Taylor Swift arrives at the Billboard Music Awards at the MGM Grand Garden Arena in Las Vegas. File / AP
Coinciding with the announcement of her seventh album, "Lover," the pop star on Thursday released a new tune called "You Need to Calm Down," where she addresses her own haters but also calls out those who attack the LGBTQ community.
At one point on the beat-laden track, Swift sings: "And control your urges to scream about all the people you hate/ 'Cause shade never made anybody less gay."
At another point she sings: "You need to just stop, like can you just not step on his gown?"
"You Need to Calm Down" is the second single from "Lover," to be released on Aug. 23. The song is the follow-up to "ME!," which featured Brendon Urie of Panic! at the Disco and peaked at No. 2 on the Billboard Hot 100 chart.
Swift also released a colorful lyric video to match the new song on YouTube late Thursday — appropriately during Pride Month. A music video will be released Monday.
Taylor Swift performs at Wango Tango at Dignity Health Sports Park in Carson, California. AP
On "You Need to Calm Down," Swift even references the gay rights organization GLAAD when she sings, "Why are you mad when you could be GLAAD?/ Sunshine on the street at the parade/ But you would rather be in the dark ages/ Making that sign must've taken all night."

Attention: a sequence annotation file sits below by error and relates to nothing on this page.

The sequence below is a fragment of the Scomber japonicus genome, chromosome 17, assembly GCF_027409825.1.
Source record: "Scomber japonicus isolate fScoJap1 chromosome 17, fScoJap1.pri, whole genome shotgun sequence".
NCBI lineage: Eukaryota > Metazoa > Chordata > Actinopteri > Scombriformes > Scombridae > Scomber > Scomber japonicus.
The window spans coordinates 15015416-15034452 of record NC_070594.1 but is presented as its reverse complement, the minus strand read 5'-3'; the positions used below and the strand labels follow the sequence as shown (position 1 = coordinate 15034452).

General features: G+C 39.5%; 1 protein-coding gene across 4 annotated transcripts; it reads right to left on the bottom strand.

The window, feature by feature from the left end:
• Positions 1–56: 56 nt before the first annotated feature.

Earlier this month Swift posted a letter on social media asking Tennessee's Republican U.S. Sen. Lamar Alexander to protect LGBTQ rights and support the Equality Act. Swift lives in Tennessee and said she supported the House's recent passage of the act, which would extend civil rights protections to LGBT people by prohibiting discrimination based on sexual orientation or gender identity.
In the letter, 29-year-old also wrote that she "personally rejects" the notion that President Donald Trump's administration supports equal treatment of all people.
Swift's last album was "reputation," released in 2017. In an Instagram Live session Thursday, she described her new 18-track album as "very romantic."
"I think the idea of something being romantic — it doesn't have to be a happy song," she said. "I think you can find romance in loneliness or sadness or going through a conflict or dealing with things in your life. I think it just kind of looks at those things with a very romantic gaze."
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